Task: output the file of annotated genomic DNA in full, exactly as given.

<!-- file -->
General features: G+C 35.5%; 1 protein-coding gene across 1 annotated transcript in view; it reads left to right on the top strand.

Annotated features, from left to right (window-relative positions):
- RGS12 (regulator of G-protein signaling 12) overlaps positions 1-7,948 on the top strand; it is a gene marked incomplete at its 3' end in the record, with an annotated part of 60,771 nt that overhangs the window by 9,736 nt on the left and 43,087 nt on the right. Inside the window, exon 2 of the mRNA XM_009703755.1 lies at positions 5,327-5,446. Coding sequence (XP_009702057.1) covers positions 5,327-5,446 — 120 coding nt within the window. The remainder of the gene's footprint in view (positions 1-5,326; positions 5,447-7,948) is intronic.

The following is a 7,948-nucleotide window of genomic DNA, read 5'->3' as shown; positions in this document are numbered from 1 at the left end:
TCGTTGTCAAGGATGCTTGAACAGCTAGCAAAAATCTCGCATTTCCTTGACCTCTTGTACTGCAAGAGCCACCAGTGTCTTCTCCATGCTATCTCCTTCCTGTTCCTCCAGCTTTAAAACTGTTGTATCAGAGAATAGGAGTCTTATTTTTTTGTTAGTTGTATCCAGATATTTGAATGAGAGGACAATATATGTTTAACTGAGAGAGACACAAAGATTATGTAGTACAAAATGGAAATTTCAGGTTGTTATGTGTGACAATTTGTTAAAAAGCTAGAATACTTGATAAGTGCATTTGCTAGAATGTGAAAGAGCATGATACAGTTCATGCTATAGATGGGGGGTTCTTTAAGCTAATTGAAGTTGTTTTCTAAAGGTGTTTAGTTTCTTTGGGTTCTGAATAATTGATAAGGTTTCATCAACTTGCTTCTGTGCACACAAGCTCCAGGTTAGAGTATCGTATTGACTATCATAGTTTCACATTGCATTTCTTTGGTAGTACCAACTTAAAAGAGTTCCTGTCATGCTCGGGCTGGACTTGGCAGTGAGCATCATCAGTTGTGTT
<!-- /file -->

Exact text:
General features: G+C 35.5%; 1 protein-coding gene across 1 annotated transcript in view; it reads left to right on the top strand.

Annotated features, from left to right (window-relative positions):
- RGS12 (regulator of G-protein signaling 12) overlaps positions 1-7,948 on the top strand; it is a gene marked incomplete at its 3' end in the record, with an annotated part of 60,771 nt that overhangs the window by 9,736 nt on the left and 43,087 nt on the right. Inside the window, exon 2 of the mRNA XM_009703755.1 lies at positions 5,327-5,446. Coding sequence (XP_009702057.1) covers positions 5,327-5,446 — 120 coding nt within the window. The remainder of the gene's footprint in view (positions 1-5,326; positions 5,447-7,948) is intronic.

The following is a 7,948-nucleotide window of genomic DNA, read 5'->3' as shown; positions in this document are numbered from 1 at the left end:
TCGTTGTCAAGGATGCTTGAACAGCTAGCAAAAATCTCGCATTTCCTTGACCTCTTGTACTGCAAGAGCCACCAGTGTCTTCTCCATGCTATCTCCTTCCTGTTCCTCCAGCTTTAAAACTGTTGTATCAGAGAATAGGAGTCTTATTTTTTTGTTAGTTGTATCCAGATATTTGAATGAGAGGACAATATATGTTTAACTGAGAGAGACACAAAGATTATGTAGTACAAAATGGAAATTTCAGGTTGTTATGTGTGACAATTTGTTAAAAAGCTAGAATACTTGATAAGTGCATTTGCTAGAATGTGAAAGAGCATGATACAGTTCATGCTATAGATGGGGGGTTCTTTAAGCTAATTGAAGTTGTTTTCTAAAGGTGTTTAGTTTCTTTGGGTTCTGAATAATTGATAAGGTTTCATCAACTTGCTTCTGTGCACACAAGCTCCAGGTTAGAGTATCGTATTGACTATCATAGTTTCACATTGCATTTCTTTGGTAGTACCAACTTAAAAGAGTTCCTGTCATGCTCGGGCTGGACTTGGCAGTGAGCATCATCAGTTGTGTT